In order for the referrer to get their reward, they need to meet the conditions set by the employee referral program. First and foremost, how long does the newly referred employee have to stay at the company for the referrer to collect their reward? By setting a fixed amount of time, you’re ensuring that the new hire stays longer so that everyone involved wins. Some companies break the incentive in half – the first portion when the candidate is hired and the second half after X amount of days.

4.      Spread the message

Let your employees know that there’s a referral program set up. Send out a company-wide email blast, notify employees through Slack channels, put up posters, bring it up at every team meeting – the list of ideas is endless. As long as the applications are open, make sure that everyone in the company knows that they can refer someone for the position.

5.      Ensure objectivity

Once you hire someone new through a referral program, there’s a chance that they might get special treatment. Communicate from the start they need to be treated just like any other employee who applied through a career page or job board – to ensure the hiring process is as objective as possible.

6.      Make the referral process as easy as possible

The more steps there are in the referral process, the less likely it is that someone will be referred for the position. Make sure the application process is as simple as sending a link to a person who would be a great fit for the job.


How to measure the effectiveness of an employee referral program

In order to measure the results of your campaign, there are some KPIs to keep an eye out for.

Retention rate – how long do the referred employees stay in your company compared to those hired from job boards?

Cost per hire – how much does it cost to hire someone referred compared to putting out a job ad and hiring in a more traditional manner?

Average time to hire and time to fill – how long does it take to fill a position compared to traditional hiring methods?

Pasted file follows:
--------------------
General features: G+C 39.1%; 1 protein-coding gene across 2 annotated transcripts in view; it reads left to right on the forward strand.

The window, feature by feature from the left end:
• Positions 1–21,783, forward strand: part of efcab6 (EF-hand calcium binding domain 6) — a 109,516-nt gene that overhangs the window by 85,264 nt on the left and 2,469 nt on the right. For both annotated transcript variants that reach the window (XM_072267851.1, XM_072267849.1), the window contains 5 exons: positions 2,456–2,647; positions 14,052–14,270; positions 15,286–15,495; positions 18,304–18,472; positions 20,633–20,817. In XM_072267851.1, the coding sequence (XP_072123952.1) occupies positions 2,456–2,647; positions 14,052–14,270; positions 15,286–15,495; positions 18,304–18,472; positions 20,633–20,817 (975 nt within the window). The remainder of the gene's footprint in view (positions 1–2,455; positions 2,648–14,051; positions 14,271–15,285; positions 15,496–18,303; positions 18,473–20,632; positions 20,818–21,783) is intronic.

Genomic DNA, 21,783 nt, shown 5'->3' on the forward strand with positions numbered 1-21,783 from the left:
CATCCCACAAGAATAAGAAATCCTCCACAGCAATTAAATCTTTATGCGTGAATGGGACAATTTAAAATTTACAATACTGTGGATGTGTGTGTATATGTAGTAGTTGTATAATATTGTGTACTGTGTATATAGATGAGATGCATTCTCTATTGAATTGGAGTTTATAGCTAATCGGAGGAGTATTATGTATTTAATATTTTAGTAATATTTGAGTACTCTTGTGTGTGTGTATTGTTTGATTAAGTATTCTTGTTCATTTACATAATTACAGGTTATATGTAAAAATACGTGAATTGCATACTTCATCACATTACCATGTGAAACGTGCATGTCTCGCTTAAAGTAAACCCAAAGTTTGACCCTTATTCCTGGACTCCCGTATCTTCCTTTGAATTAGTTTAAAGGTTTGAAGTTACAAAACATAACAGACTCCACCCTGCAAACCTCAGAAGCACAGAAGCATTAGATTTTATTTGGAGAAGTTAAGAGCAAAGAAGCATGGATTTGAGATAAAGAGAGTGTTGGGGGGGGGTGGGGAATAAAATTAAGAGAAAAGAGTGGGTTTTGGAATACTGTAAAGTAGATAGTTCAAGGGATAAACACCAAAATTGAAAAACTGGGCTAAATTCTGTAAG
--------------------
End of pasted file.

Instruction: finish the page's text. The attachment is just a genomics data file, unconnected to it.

Referral hire rate – how many of the referred candidates end up getting the job?


Examples of great employee referral programs

InMobi is a marketing and advertising platform with headquarters in more than 19 cities across the world. Several years ago, they had only six recruiters and 900 employees, with a need for many more. Clearly, traditional hiring methods wouldn’t cut it.

They started out with a cash-based employee referral program and got 20% more hires than before. However, this was only a tip of the iceberg. Since they realized that experiences are worth more than cash, they started offering incentives such as beach vacations, weekend getaways, wine club memberships etc. Since they introduced this change, their number of successful referral hires increased by 50%.

One of the most famous examples of a referral program was carried out by the marketing giant HubSpot. Interestingly enough, in order to participate, you didn’t even have to be an employee. In 2013, HubSpot offered a whopping $30,000 to the person who referred a new developer for their team. Besides great talent, the program (and the prize) brought them quite a lot of publicity.

Not only private companies have employee referral programs. The city of Torrance is located in California, USA, and it has about 90,000 inhabitants. The city itself has a great referral program where you can get both monetary and non-monetary incentives. They offer a $100 bonus when a successful applicant is hired, as well as 8 hours of vacation time once they’ve stayed in office for 90 days.

Google uses referrals as one of its strategies to find the best talent in the market. According to its own employees, just money wasn’t enough. When they raised the referral cash incentive from $2,000 to $4,000, it barely moved the needle in terms of successful hires.

What did work was transparency. When they referred someone, the employee had full insight into what happened next. They would get weekly updates on where the candidate was in the pipeline and stayed informed about their progress.

For a more unconventional technique, an HR staff member would sit behind a Google employee and watch them scroll through their social media contacts, identifying potential candidates.

Another company well-known for making lots of hires for referrals is Accenture. Besides the tried techniques, they have an approach called Get Referred. The applicant uses the form to find someone in their network (on LinkedIn) who works for Accenture and asks for a referral. If they don’t know anyone directly, they can reach out and build trust with an employee before asking for a referral.

DigitalOcean is a platform for developers and engineers to build and scale applications. It was growing rapidly and the management used a creative employee referral program to bring on new talent. For each successful referral, employees would get a $3,500 bonus, as well as $1,500 which went to a charitable organization in their name. Using this method, they were able to hire 40% of their new workers through referrals in 2017.


Conclusion

Employee referral programs are one of the best ways to source new talent and every company can benefit from one if it’s properly executed. You will be able to source, hire and retain better quality candidates in less time and with fewer resources while giving out rewards to your employees. Who could say no to that?